A unanimous panel of the Appellate Division, First Department, yesterday ordered New York City to release a consultant’s review of its 911 system and emergency response times prepared in the wake of a 2010 blizzard that left ambulances stranded and overwhelmed the emergency call system.
The order came in a Freedom of Information Act lawsuit filed by the Uniform Fire Officers Association, Local 854, the firefighter’s union. The city had refused to release the report, saying that it was still in draft form. Manhattan Supreme Court Justice Arthur Engoron (See Profile) ordered its release last spring (NYLJ, April 17).
The panel affirmed that order. “The City failed to show that the public interest would be harmed by the disclosure of drafts of a public safety consultant’s report recommending a change to the 911 call system,” the panel wrote. “Absent sensitive subject matter or exposure of review participants to liability, the City’s contention that the disclosure of the drafts would have a chilling effect on the internal discussions of those engaged in reviewing technical projects such as this is speculative.”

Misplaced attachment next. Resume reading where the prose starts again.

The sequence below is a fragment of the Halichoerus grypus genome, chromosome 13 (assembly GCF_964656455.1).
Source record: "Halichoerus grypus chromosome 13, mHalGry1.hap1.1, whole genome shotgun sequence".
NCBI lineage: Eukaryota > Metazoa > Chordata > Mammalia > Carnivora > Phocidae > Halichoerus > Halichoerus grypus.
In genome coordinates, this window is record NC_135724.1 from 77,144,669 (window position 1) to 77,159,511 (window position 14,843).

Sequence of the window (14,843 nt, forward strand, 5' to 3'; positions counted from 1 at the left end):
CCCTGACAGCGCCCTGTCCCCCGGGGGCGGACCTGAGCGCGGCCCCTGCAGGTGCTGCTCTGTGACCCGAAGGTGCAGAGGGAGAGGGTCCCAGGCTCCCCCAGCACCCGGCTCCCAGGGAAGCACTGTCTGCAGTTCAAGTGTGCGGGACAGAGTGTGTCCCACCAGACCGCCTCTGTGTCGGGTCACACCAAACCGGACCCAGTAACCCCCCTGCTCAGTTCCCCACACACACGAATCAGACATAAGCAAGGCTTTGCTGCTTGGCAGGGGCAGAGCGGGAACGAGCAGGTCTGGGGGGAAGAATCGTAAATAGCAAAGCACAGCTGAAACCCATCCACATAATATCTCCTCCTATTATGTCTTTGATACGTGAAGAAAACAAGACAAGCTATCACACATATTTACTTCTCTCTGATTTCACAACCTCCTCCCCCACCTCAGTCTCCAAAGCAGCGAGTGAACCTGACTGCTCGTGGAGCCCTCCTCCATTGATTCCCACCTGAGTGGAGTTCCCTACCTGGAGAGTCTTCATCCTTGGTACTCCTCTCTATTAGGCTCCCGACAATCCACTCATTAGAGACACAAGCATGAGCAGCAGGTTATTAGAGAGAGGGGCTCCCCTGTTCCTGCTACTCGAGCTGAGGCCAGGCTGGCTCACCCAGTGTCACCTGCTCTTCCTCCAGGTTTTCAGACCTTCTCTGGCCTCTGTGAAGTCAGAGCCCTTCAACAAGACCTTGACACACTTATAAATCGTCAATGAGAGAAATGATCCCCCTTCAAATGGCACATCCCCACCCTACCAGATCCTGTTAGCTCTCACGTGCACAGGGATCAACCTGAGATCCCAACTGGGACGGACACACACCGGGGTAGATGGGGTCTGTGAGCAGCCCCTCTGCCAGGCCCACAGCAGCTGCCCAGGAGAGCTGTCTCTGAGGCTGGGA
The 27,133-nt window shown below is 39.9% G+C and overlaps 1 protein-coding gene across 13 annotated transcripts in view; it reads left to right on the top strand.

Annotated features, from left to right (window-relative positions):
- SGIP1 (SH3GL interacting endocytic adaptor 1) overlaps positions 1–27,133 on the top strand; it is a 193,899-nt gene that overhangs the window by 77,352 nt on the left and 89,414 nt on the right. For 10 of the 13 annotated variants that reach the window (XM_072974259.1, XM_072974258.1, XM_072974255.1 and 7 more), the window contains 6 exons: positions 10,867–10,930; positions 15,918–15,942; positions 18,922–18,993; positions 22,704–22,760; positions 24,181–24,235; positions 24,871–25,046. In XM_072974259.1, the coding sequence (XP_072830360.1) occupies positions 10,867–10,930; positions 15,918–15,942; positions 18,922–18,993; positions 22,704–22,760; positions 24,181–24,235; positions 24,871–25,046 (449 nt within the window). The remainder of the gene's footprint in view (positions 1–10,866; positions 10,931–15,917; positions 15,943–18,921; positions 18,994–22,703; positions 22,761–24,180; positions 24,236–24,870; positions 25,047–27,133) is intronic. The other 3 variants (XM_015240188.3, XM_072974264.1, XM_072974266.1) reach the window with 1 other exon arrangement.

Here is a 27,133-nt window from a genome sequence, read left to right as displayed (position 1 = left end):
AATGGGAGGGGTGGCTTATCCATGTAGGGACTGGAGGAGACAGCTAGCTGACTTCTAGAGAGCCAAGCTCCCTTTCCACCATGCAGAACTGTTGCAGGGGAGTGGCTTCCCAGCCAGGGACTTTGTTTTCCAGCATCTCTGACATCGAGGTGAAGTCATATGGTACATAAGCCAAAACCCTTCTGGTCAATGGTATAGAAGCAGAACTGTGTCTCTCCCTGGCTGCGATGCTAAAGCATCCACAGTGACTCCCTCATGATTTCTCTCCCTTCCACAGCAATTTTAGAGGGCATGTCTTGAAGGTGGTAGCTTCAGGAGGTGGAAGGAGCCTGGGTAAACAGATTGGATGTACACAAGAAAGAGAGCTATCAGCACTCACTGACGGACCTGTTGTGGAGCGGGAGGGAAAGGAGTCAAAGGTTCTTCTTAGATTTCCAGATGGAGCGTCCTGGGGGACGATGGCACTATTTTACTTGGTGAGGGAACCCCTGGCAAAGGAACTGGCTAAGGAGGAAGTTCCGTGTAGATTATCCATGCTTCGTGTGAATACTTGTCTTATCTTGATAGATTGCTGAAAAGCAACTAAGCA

The panel also rejected the city’s argument that the report was privileged because it was a “self-critical” analysis. “This privilege has never been recognized under New York law, and this case is not the exceptional and compelling case that justifies the judicial creation of a new privilege,” the panel wrote.
Justices Angela Mazzarelli (See Profile), John Sweeny Jr. (See Profile), Karla Moskowitz (See Profile), Dianne Renwick (See Profile) and Helen Freedman (See Profile) sat on the panel in Uniformed Fire Officers Association v. City of New York, 101799/12.